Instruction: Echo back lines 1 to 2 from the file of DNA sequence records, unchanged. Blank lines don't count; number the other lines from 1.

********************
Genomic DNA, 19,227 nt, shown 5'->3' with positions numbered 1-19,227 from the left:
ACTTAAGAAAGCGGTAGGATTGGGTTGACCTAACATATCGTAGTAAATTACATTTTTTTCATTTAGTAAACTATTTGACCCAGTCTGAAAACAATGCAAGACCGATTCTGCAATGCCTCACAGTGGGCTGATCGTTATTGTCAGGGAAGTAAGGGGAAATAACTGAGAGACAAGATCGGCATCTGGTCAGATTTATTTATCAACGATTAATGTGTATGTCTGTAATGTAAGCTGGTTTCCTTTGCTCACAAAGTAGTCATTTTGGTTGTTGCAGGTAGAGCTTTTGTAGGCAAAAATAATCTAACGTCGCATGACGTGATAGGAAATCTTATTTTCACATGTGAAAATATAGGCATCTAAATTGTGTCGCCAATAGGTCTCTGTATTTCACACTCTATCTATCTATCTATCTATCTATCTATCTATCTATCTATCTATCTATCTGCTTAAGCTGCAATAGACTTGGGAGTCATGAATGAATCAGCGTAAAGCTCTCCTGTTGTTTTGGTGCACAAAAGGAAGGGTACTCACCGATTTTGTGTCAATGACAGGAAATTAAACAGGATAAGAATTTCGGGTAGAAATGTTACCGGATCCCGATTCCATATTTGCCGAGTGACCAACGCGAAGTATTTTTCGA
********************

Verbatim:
Genomic DNA, 19,227 nt, shown 5'->3' with positions numbered 1-19,227 from the left:
ACTTAAGAAAGCGGTAGGATTGGGTTGACCTAACATATCGTAGTAAATTACATTTTTTTCATTTAGTAAACTATTTGACCCAGTCTGAAAACAATGCAAGACCGATTCTGCAATGCCTCACAGTGGGCTGATCGTTATTGTCAGGGAAGTAAGGGGAAATAACTGAGAGACAAGATCGGCATCTGGTCAGATTTATTTATCAACGATTAATGTGTATGTCTGTAATGTAAGCTGGTTTCCTTTGCTCACAAAGTAGTCATTTTGGTTGTTGCAGGTAGAGCTTTTGTAGGCAAAAATAATCTAACGTCGCATGACGTGATAGGAAATCTTATTTTCACATGTGAAAATATAGGCATCTAAATTGTGTCGCCAATAGGTCTCTGTATTTCACACTCTATCTATCTATCTATCTATCTATCTATCTATCTATCTATCTATCTATCTGCTTAAGCTGCAATAGACTTGGGAGTCATGAATGAATCAGCGTAAAGCTCTCCTGTTGTTTTGGTGCACAAAAGGAAGGGTACTCACCGATTTTGTGTCAATGACAGGAAATTAAACAGGATAAGAATTTCGGGTAGAAATGTTACCGGATCCCGATTCCATATTTGCCGAGTGACCAACGCGAAGTATTTTTCGA